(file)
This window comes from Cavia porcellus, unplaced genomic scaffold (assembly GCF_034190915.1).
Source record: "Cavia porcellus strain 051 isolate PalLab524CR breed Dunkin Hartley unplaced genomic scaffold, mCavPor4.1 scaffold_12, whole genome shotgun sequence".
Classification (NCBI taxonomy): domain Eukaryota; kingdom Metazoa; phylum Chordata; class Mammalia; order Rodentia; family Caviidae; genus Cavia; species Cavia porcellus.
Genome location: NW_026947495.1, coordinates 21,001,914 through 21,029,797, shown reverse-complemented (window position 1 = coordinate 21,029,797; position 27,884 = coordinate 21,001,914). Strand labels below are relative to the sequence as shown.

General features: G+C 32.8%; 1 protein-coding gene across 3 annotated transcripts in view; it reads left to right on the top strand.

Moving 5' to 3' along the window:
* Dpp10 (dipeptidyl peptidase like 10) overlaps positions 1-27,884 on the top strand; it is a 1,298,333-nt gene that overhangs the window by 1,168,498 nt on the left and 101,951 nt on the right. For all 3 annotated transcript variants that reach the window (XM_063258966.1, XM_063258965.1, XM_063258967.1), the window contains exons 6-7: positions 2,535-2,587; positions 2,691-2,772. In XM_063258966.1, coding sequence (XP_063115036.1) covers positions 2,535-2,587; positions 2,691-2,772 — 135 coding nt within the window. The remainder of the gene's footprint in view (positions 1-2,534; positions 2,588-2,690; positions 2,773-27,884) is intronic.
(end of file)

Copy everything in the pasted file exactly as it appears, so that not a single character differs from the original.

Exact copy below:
This window comes from Cavia porcellus, unplaced genomic scaffold (assembly GCF_034190915.1).
Source record: "Cavia porcellus strain 051 isolate PalLab524CR breed Dunkin Hartley unplaced genomic scaffold, mCavPor4.1 scaffold_12, whole genome shotgun sequence".
Classification (NCBI taxonomy): domain Eukaryota; kingdom Metazoa; phylum Chordata; class Mammalia; order Rodentia; family Caviidae; genus Cavia; species Cavia porcellus.
Genome location: NW_026947495.1, coordinates 21,001,914 through 21,029,797, shown reverse-complemented (window position 1 = coordinate 21,029,797; position 27,884 = coordinate 21,001,914). Strand labels below are relative to the sequence as shown.

General features: G+C 32.8%; 1 protein-coding gene across 3 annotated transcripts in view; it reads left to right on the top strand.

Moving 5' to 3' along the window:
* Dpp10 (dipeptidyl peptidase like 10) overlaps positions 1-27,884 on the top strand; it is a 1,298,333-nt gene that overhangs the window by 1,168,498 nt on the left and 101,951 nt on the right. For all 3 annotated transcript variants that reach the window (XM_063258966.1, XM_063258965.1, XM_063258967.1), the window contains exons 6-7: positions 2,535-2,587; positions 2,691-2,772. In XM_063258966.1, coding sequence (XP_063115036.1) covers positions 2,535-2,587; positions 2,691-2,772 — 135 coding nt within the window. The remainder of the gene's footprint in view (positions 1-2,534; positions 2,588-2,690; positions 2,773-27,884) is intronic.